Java architectures #5 – Web Containers (Servlets/Jsp)

One of the most popular Java servers are “Web Containers”, lightweight application server that implement Java Servlet Specification [1][2] and others like JavaServer Pages (JSP), Expression Language (EL) and Standard Tag Library (JSTL).

Web Containers don’t implement the full J2EE specification, most cases don’t support EJB or SOAP webservices out of the box, on the other hand they’re are extremely simple and easy to use, what make them a common choice for Java Web development.

Java servlet detail [4]

The Apache Tomcat [3] with its initial release in 1999 was the first available in the market, more recently Jetty became also popular.

Java Servlets are a low level API and not very suitable for modern application programming, they’re bundled presentation like JSP or Velocity, later they became the base for Web frameworks as Struts, JSF or Spring MVC.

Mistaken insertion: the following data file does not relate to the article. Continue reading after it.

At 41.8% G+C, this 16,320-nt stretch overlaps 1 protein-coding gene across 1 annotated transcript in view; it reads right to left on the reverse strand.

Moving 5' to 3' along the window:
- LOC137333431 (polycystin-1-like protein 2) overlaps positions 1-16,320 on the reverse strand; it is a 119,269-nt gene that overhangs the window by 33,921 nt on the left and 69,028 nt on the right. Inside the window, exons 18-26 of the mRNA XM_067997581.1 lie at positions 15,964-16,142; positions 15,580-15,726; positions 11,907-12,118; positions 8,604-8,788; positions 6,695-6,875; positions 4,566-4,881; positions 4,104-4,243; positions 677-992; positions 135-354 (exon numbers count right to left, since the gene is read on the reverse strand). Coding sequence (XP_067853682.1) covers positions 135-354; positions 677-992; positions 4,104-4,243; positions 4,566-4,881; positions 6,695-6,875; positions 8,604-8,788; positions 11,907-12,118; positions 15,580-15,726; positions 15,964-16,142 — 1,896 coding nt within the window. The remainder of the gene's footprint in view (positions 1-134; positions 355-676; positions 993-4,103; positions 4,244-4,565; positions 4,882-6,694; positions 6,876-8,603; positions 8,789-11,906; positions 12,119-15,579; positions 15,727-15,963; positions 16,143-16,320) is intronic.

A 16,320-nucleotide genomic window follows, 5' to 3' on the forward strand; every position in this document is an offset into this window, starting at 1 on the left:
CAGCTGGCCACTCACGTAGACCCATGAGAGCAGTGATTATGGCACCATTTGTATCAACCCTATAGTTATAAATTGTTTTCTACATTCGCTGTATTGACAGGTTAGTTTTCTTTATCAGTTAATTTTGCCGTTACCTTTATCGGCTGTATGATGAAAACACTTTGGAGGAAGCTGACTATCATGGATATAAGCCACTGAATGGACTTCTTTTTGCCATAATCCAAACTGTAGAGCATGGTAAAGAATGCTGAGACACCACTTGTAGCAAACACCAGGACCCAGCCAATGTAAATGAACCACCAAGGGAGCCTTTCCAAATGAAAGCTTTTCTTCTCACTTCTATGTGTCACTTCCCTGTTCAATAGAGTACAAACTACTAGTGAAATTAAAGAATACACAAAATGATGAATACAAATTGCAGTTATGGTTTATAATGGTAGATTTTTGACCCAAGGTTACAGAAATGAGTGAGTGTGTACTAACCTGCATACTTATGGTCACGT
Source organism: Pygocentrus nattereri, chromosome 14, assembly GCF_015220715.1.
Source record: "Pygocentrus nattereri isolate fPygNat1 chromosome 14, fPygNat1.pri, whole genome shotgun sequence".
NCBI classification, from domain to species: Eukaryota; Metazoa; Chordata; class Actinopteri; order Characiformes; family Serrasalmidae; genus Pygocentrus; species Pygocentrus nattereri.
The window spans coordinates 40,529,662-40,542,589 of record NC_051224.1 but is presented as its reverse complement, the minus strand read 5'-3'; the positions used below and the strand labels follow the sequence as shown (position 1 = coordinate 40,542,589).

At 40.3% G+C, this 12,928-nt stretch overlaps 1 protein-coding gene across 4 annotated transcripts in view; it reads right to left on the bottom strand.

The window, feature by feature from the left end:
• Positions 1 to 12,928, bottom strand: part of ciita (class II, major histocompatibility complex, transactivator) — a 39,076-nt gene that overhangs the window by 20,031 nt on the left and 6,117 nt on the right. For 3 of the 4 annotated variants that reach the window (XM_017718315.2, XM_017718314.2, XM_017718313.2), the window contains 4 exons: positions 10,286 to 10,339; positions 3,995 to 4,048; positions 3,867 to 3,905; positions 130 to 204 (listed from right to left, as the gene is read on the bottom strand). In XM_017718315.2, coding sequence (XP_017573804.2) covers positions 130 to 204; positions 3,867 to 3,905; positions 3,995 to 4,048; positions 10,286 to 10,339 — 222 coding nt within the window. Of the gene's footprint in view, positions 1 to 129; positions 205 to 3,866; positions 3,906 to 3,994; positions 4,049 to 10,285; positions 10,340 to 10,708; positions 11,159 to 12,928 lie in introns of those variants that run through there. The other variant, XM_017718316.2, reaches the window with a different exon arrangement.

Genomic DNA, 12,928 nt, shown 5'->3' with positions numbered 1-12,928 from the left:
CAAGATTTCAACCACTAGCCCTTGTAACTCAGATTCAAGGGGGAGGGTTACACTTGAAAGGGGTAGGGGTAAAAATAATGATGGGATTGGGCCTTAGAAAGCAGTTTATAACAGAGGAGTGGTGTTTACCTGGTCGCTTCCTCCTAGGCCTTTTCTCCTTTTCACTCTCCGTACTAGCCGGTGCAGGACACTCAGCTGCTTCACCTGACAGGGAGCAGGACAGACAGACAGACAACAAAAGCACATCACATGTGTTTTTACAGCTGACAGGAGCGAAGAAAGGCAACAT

JSP are itself an high-level abstraction of Java Servlets and can be used independently, it’s more basic model a JSP can be invoked directly from the client, the so called Model 1 [5]

Model 1

The successor Model 2 makes a separation between the design and the content itself, in a similar fashion to the Model View Controller (MVC) model.[6]

Model 2

Apache Tomcat

Apache Tomcat Servlet/JSP container is a very well know Java platform, that is very easy to install and to use compering with the fully fledged J2EE Application Servers, however it doesn’t come without its drawbacks and lacks configuration and management features and relies frequently on external modules to add extra functionalities.

Despite its shortcomings, end up to be the first choice for small to medium web application as a affordable option to more complex and cumbersome Application Servers like JBoss or Glassfish.